China’s population is also peaking, with 2022 being the first year in 60 years where its population actually contracted. If runaway credit (credit growth that is significantly higher than GDP growth; runaway credit is usually comparable to excess leverage) is again allowed to bloat the property sector, the next come-down could be even harder to control if demographics are also deteriorating. There are few incentives for China’s leaders to supercharge property, outside of a short-term fix.
If Chinese households are sitting on excess savings, built up during the pandemic, then we should expect the post-lockdown surge to focus on services (travel, restaurants, etc.) rather than goods. That would have a domestic, rather than international, focus, meaning that the bull case for commodities would look less enticing.
Whilst we can observe China’s credit impulse rising once more on a year-on-year basis (this usually leads global liquidity by 12 months – see above), in absolute terms this has been an anemic injection, more akin to the transition of 2018. The impulse is up, but not powerfully so.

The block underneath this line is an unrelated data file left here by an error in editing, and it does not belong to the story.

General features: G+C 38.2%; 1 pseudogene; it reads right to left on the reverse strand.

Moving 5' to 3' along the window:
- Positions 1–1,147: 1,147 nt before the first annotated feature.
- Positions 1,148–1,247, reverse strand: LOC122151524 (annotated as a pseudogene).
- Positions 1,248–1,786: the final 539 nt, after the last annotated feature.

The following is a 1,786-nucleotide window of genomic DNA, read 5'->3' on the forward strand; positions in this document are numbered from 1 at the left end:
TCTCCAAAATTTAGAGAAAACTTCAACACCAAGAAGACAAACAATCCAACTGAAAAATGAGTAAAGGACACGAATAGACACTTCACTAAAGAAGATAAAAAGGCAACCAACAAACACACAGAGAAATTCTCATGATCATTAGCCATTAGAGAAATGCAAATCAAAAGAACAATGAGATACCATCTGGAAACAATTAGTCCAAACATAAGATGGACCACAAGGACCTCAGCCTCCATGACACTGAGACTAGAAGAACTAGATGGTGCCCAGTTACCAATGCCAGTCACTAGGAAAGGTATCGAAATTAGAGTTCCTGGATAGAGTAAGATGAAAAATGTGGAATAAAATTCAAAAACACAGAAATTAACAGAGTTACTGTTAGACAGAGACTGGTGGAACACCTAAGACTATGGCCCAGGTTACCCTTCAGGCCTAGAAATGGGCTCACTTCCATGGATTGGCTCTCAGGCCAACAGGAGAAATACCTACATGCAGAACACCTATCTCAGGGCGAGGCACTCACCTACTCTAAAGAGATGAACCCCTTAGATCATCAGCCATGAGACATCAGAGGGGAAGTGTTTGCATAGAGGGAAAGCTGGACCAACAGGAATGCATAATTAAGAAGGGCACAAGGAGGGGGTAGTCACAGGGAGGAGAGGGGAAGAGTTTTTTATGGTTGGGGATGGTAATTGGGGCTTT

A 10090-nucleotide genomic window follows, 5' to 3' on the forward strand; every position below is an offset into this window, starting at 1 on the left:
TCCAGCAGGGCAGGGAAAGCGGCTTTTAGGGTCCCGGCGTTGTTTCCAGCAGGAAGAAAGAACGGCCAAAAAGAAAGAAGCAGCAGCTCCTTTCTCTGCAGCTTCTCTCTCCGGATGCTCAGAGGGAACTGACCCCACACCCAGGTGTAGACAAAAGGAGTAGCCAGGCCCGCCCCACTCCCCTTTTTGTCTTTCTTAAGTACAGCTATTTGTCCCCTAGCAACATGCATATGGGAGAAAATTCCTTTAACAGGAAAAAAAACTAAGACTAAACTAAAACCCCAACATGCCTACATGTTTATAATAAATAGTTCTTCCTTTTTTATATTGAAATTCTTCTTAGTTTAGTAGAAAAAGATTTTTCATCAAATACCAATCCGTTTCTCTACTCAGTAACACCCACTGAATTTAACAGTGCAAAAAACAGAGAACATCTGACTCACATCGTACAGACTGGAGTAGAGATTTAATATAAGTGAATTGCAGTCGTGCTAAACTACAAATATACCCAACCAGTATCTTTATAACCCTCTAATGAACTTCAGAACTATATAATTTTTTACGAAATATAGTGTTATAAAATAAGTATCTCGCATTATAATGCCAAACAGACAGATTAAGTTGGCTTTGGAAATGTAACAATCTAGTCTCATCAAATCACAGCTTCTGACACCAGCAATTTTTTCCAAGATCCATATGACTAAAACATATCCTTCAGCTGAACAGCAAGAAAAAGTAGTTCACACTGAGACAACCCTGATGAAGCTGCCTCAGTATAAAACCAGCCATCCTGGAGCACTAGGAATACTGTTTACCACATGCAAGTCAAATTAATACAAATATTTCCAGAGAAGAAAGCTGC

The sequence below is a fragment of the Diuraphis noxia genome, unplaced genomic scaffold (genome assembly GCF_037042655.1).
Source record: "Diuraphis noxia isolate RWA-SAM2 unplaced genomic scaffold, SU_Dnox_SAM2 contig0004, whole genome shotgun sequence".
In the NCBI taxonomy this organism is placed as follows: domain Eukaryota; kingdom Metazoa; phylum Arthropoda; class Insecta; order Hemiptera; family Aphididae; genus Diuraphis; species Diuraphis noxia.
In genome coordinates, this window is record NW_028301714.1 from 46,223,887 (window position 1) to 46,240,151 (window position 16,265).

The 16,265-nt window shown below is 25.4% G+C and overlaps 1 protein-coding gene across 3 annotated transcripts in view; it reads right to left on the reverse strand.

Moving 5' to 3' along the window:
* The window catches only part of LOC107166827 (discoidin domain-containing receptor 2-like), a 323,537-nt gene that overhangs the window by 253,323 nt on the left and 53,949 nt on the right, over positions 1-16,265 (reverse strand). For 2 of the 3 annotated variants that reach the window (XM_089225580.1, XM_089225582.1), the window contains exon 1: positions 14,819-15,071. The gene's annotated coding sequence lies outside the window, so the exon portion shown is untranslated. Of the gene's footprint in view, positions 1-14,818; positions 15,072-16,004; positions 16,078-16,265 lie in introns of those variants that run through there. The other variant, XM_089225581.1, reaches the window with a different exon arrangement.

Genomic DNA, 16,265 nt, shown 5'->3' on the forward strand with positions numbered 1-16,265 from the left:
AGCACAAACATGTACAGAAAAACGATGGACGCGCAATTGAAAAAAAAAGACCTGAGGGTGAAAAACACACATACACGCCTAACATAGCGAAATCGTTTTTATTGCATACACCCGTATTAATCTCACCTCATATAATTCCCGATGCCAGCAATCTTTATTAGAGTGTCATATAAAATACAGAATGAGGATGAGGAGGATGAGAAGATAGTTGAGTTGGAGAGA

- Although we cannot know which type of re-opening China will pursue, it is unlikely that they will fuel the demand surge in commodities that global investors are hoping for.
- China’s policymakers will still aim for high levels of GDP growth relative to global peers, but 6.5% GDP growth today (for example) should have a very different impact on global markets compared to 6.5% GDP growth before 2018.
- A re-opening of China’s markets could, in fact, help to ease pressures in the supply chains of finished products at a time when US consumers have already switched from goods to services.
- Whilst China’s domestic demand for energy may accelerate, the bigger energy risks are exogenous to China. Higher global energy prices could result from a global economy that remains resilient for longer than expected, rather than from the marginal effects of China’s re-opening itself.
- Investors should therefore focus on the domestic Chinese market, rather than anticipate a 2000’s style return to credit-fueled excess that drives aggressive outperformance in global commodities and cyclical stocks.